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The Sterling model PPL pistol is a firearm that is not encountered very often today. It is a blow back operated, semi-automatic pistol that is chambered for the .380 ACP(Automatic Colt Pistol) cartridge. This pistol incorporates a blade type front sight and a V notch rear sight, both of which are not adjustable. It is fed by an 8 round detachable box magazine. On the pistol's butt there is a European style heel magazine release. The push button manual safety is located toward the front and directly above the trigger guard. In the photograph on the right, this push button safety is shown in the fire position. The plastic grip panels are secured to the frame by two hex or Allen key screws with a hexagonal socket in the head. The left grip panel will need to be removed in order to disassemble the pistol. This pistol has a one inch barrel and a total length of 5.38 inches and an unloaded weight of 22.5 ounces. This firearm does not incorporate any type of slide hold open mechanism to let the operator know when the last round has been fired. There is also no built in device to hold open the slide for general cleaning of the barrel. The barrel is built in to the receiver and is not removable.

This model PPL was manufactured by the Sterling Arms Corporation which has no ties to a company of a similar name called Sterling Revolvers.

The Sterling Arms Corporation which is out of Lockport and Gasport, New York started production in 1968. Late in 1971, the Sterling Arms Corporation, was having trouble manufacturing their products so they got in touch with the E & R Machine company. Through these negotiations, E & R Machine became the licensed manufacturer of their firearm products. Then in 1972 the E & R Machine company set up a second plant located at 4436 Prospect Street in Gasport, New York to handle the manufacture of firearms for Sterling Arms Corporation. In December of 1973, E & R purchased all of the stock of the Sterling Arms Corporation thus making Sterling a wholly owned subsidiary of E & R Machine. At the end of 1983, the Sterling Arms Corporation was closed and liquidated due to the economy, poor sales and an increase in product liability that made it impossible to be profitable.  

The 22nd edition of the Blue book of gun values with a copyright date of 2001 lists the Sterling Arms Corporation as being in operation from 1978 to 1986. I believe this to be incorrect but wanted to list it here as a reference for the collector and reader.

The 20th edition of the Gun traders guide with a copyright date of 1997 lists this pistol as being manufactured only two years. They list production  beginning in 1971 and ending in 1972. This source also shows numerous models of pistols that were manufactured by the Sterling Arms Corporation with the last models produced being in the year 1983.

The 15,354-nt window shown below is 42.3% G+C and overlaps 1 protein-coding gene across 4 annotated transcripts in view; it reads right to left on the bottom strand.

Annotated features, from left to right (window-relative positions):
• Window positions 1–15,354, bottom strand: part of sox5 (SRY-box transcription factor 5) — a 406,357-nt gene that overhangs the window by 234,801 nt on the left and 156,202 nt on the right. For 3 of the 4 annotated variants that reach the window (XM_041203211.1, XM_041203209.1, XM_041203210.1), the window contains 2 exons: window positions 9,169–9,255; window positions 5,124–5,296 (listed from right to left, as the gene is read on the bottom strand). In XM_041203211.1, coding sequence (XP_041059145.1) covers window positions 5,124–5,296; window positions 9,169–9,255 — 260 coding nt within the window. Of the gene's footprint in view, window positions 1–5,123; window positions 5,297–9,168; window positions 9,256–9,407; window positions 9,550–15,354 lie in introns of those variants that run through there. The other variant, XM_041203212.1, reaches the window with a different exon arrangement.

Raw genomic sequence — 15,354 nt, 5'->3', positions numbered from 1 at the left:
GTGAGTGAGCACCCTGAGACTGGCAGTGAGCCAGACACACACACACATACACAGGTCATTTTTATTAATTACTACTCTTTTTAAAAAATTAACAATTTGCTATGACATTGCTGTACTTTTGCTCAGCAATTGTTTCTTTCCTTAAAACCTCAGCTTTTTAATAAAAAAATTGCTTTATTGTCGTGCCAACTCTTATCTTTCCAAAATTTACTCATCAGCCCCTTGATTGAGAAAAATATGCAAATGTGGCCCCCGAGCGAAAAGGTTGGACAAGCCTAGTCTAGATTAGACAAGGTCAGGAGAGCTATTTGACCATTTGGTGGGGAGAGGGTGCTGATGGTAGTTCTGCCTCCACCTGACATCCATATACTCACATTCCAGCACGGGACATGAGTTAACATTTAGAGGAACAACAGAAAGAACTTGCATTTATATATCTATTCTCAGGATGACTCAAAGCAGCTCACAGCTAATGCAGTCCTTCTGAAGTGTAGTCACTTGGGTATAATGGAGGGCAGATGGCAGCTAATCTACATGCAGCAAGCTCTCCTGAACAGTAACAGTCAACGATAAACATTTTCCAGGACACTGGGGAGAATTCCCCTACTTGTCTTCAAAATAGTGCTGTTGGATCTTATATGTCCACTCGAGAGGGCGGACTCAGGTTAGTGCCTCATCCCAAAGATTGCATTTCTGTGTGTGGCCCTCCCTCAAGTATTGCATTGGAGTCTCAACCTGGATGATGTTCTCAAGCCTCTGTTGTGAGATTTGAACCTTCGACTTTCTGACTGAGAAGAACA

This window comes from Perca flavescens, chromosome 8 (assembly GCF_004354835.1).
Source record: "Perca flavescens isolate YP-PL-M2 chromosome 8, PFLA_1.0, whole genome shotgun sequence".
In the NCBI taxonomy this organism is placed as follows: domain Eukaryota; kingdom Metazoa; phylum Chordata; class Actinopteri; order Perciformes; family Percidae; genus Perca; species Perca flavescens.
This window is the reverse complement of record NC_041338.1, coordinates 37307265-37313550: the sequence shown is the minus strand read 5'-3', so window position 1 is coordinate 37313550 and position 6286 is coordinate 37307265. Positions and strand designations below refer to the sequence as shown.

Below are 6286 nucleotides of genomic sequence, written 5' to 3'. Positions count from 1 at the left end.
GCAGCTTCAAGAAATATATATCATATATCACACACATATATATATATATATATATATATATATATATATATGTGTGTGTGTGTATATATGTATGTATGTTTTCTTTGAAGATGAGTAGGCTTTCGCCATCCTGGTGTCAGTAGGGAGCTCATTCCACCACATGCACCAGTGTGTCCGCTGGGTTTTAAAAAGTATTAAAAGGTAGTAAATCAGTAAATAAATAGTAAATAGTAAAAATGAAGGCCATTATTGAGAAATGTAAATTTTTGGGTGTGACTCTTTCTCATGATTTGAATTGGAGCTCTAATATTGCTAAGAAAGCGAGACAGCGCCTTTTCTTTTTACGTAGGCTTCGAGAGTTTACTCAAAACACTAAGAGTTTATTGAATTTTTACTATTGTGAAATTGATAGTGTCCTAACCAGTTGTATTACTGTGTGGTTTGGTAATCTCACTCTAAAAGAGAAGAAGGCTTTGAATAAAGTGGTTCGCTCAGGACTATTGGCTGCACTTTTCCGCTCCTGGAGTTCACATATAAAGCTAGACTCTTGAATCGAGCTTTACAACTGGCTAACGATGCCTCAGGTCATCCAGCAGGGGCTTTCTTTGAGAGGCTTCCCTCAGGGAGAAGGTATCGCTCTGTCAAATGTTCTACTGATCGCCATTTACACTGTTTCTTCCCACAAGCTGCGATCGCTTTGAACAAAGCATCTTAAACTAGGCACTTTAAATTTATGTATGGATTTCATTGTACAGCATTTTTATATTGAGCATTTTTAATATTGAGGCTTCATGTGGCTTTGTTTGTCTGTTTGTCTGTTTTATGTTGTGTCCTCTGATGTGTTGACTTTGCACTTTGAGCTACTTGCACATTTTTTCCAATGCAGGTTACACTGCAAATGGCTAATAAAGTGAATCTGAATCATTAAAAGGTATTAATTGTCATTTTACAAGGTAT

In the upper part of the photograph on the left we can see the underside of this Sterling model PPL pistol. The European style heel magazine release can be seen in this picture. In the bottom part of this picture we are able to see the grooves that are cut into the front part of the trigger. Also notice the section that has been milled away from the bottom front of the grip to ease in the removal of the magazine.

in the upper part of the photograph on the right is the top of the pistol. In this picture we can see that the sights are built in to, and actually a part of both the receiver and the slide with absolutely no provisions for any adjustments. In the bottom part of this photograph is a picture of the rear of the pistol.

The full serial number is found only on the right side of the receiver adjacent to the barrel. I found no partial serial numbers on any of the smaller parts.  

The photograph on the left is of the markings that are on the left side of this pistol. The first set of markings on the left are as follows, "E & R INC." and then underneath that is "GASPORT, N.Y." This set of markings indicate that the E & R Machine firm out of Gasport, NY was the company that manufactured this pistol. The next set of markings are as follows, "MODEL PPL" and then underneath that is ".380 AUTO". This stamping tells us the model of the firearm and the caliber.

The photograph on the right is a close up of the left grip panel. In this picture we can see the Sterling Arms Corporation logo as well as one of the hex key screws with the hexagonal socket in the head. This left grip panel will need to be removed in order to disassemble the pistol.

  

Resource:

Sterling model PPL instruction manual

Blue Book of Gun Values by S.P. Fjestad

Gun traders guide  

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